July 18, 1999 --16th Sunday "A"

 

H O M I L Y

 

Our natural tendency is to classify people in two categories, the good and the bad, ourselves generally in the first category, of course. This is characteristic of individuals as wells as of nations and religious groups.

We are often disturbed by the relativity of reality, and in our frantic search for security we try to make absolutes of all our concepts about everything, and we are easily threatened by those who do not have the good sense of being just like us. We easily become intolerant and sectarian.

The Apostles themselves were scandalized by the attitude of the Pharisees and of some hesitating disciples, and they would have liked Jesus to send the fire from heaven on his enemies. Jesus refused.

He was the universal pastor. He did not appear in might as the judge who would separate the good from the wicked. He did not establish lines of separation between his disciples. He did not judge. He had come for the sinners and he simply hoped to be able to convince everyone to recognize himself/herself as such. In his love, waiting for a response, he had an extraordinary respect for all those whom he loved. His patience was the sign of a radical self-detachment.

Throughout all his life he was the incarnation of divine patience toward the sinner. He showed that divine pardon was limitless and that no sin could snatch man from the merciful power of the Father.

The message of today's parable however is deeper: Jesus is not a new law-maker, bringing about a new law superior to the old one. What he has brought is a new leaven to be put into the dough of mankind. By its universality that leaven calls all the generations to think over, to remodel their lives. No human institution can imprison that ferment. Everything has to be remodeled.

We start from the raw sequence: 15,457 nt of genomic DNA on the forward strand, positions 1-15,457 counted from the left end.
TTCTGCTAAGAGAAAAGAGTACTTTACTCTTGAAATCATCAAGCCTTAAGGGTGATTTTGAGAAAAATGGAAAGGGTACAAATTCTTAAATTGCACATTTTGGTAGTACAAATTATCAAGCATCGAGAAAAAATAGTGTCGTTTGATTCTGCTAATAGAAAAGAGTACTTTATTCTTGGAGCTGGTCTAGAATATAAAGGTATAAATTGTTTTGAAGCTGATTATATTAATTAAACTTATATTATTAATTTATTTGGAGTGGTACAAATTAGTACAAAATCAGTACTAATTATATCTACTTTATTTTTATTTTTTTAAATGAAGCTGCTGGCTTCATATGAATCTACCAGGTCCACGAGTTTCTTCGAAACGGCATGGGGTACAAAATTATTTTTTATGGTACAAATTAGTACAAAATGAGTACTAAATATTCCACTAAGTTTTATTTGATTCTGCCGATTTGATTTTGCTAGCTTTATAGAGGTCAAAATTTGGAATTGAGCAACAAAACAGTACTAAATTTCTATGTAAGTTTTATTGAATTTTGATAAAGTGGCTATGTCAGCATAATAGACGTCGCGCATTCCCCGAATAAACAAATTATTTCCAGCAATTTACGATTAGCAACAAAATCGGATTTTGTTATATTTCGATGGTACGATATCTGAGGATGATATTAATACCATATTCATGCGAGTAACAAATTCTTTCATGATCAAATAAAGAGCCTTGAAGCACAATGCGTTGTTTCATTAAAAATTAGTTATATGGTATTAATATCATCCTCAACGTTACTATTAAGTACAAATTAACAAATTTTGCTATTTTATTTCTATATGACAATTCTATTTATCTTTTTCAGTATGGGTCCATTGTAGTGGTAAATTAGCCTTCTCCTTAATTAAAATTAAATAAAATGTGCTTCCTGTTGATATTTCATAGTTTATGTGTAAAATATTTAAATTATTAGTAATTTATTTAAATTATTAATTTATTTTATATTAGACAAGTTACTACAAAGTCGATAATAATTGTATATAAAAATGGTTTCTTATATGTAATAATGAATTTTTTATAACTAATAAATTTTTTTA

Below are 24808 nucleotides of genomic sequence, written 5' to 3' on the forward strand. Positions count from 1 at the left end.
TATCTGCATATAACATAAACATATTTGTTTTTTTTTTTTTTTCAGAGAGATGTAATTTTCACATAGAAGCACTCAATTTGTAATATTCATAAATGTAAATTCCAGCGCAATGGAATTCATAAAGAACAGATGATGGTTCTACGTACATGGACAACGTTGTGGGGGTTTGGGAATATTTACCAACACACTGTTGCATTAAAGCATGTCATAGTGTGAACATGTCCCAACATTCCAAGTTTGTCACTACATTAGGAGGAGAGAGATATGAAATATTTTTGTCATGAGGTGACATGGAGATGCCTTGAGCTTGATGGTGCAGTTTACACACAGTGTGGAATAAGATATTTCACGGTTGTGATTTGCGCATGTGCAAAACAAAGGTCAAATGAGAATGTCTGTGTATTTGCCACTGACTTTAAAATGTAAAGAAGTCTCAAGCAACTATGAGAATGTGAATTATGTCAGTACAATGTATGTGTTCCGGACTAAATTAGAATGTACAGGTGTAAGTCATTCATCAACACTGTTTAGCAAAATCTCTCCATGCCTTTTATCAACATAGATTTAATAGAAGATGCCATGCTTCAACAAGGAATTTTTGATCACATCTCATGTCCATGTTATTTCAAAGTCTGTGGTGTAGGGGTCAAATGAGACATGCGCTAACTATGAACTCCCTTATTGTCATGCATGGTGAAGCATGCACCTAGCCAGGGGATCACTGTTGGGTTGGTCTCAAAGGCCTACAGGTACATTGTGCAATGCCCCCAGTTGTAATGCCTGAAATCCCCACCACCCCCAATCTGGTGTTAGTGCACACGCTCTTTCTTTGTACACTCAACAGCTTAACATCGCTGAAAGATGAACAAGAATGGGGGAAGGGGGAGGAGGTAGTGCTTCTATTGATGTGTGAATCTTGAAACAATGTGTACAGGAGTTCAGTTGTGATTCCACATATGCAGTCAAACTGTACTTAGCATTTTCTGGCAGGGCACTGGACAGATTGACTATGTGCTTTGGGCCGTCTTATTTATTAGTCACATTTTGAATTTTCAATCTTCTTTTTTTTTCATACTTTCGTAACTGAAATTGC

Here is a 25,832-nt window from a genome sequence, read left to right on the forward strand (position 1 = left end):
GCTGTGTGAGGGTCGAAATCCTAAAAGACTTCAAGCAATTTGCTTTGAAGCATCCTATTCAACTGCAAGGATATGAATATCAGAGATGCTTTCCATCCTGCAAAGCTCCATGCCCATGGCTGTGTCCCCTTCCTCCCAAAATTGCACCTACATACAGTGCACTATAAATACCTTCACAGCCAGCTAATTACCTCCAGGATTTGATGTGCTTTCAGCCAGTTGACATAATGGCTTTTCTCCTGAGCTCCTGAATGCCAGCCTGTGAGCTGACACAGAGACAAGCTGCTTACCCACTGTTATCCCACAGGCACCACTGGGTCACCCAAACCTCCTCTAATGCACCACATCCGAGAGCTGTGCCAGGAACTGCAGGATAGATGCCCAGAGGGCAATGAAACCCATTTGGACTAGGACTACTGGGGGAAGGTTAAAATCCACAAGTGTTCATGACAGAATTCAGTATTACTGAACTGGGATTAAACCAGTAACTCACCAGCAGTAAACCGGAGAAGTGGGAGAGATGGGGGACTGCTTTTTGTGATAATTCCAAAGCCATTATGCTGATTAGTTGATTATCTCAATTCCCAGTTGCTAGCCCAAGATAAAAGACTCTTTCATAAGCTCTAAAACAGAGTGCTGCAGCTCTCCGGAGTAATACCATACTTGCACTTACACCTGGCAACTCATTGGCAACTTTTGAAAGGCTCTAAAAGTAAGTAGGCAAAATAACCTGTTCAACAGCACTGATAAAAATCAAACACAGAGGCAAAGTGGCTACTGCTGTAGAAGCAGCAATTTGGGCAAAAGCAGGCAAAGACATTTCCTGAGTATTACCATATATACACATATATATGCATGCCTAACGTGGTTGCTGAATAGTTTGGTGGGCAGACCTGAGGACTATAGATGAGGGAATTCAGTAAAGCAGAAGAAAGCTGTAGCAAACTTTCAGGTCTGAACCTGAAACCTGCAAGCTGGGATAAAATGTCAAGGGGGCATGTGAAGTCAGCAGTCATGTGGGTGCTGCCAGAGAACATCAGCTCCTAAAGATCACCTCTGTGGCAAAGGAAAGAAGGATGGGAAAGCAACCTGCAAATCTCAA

Being his Body, the Church is charged with the task of incarnating among men the patience of Jesus. His mission is not to sort out the good from the wicked, but to present a genuine visage of love. On this earth the wheat is always mixed with chaff and even with tares. The line that divides them is a line that cuts through the center in us all. Sorting cannot take place until after death.

The other message of the parable is that the law of the Kingdom is a law of growth. A good exercise of faith consists in knowing how to be attentive to the germs of new life in our community, our family, our Church, and to foster their growth without being disturbed by the eventual presence of tares.

Sin sticks to our skin. It is not something that suddenly enters our lives and that we can go and suddenly lay down somewhere. There are in us seeds of sin and seeds of healing. The struggle between the two will last till our death. And so is it with the Church and the World.

None of us can hope to be able to imitate Christ's patience unless we are nourished by the Word and the Bread. It is for this reason that we celebrate again today this Eucharist, that can nurture in us the seeds of life. Let us approach it with trust and hope.